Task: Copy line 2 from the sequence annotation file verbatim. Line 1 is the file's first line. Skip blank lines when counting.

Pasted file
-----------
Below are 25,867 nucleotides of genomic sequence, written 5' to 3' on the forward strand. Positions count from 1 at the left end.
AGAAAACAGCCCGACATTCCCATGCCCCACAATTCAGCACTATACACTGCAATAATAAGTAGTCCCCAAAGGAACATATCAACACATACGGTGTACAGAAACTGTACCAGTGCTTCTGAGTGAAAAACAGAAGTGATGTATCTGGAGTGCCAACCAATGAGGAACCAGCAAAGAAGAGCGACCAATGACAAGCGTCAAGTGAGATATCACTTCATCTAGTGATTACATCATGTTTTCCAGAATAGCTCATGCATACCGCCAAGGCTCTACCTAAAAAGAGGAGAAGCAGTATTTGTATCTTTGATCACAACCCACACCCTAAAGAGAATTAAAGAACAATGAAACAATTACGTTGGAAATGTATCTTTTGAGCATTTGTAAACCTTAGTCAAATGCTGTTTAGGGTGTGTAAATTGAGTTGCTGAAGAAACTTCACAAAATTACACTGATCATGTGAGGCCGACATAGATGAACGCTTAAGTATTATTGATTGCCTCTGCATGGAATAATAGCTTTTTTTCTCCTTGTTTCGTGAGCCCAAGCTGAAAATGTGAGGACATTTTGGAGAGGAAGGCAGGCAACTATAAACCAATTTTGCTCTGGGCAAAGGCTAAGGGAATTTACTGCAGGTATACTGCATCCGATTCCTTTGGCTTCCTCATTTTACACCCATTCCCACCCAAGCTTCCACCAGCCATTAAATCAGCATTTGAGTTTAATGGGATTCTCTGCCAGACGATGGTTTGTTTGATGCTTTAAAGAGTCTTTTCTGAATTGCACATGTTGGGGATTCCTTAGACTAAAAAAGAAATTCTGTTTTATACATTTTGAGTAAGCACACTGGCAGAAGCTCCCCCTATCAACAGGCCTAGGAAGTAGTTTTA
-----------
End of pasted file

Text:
AGAAAACAGCCCGACATTCCCATGCCCCACAATTCAGCACTATACACTGCAATAATAAGTAGTCCCCAAAGGAACATATCAACACATACGGTGTACAGAAACTGTACCAGTGCTTCTGAGTGAAAAACAGAAGTGATGTATCTGGAGTGCCAACCAATGAGGAACCAGCAAAGAAGAGCGACCAATGACAAGCGTCAAGTGAGATATCACTTCATCTAGTGATTACATCATGTTTTCCAGAATAGCTCATGCATACCGCCAAGGCTCTACCTAAAAAGAGGAGAAGCAGTATTTGTATCTTTGATCACAACCCACACCCTAAAGAGAATTAAAGAACAATGAAACAATTACGTTGGAAATGTATCTTTTGAGCATTTGTAAACCTTAGTCAAATGCTGTTTAGGGTGTGTAAATTGAGTTGCTGAAGAAACTTCACAAAATTACACTGATCATGTGAGGCCGACATAGATGAACGCTTAAGTATTATTGATTGCCTCTGCATGGAATAATAGCTTTTTTTCTCCTTGTTTCGTGAGCCCAAGCTGAAAATGTGAGGACATTTTGGAGAGGAAGGCAGGCAACTATAAACCAATTTTGCTCTGGGCAAAGGCTAAGGGAATTTACTGCAGGTATACTGCATCCGATTCCTTTGGCTTCCTCATTTTACACCCATTCCCACCCAAGCTTCCACCAGCCATTAAATCAGCATTTGAGTTTAATGGGATTCTCTGCCAGACGATGGTTTGTTTGATGCTTTAAAGAGTCTTTTCTGAATTGCACATGTTGGGGATTCCTTAGACTAAAAAAGAAATTCTGTTTTATACATTTTGAGTAAGCACACTGGCAGAAGCTCCCCCTATCAACAGGCCTAGGAAGTAGTTTTA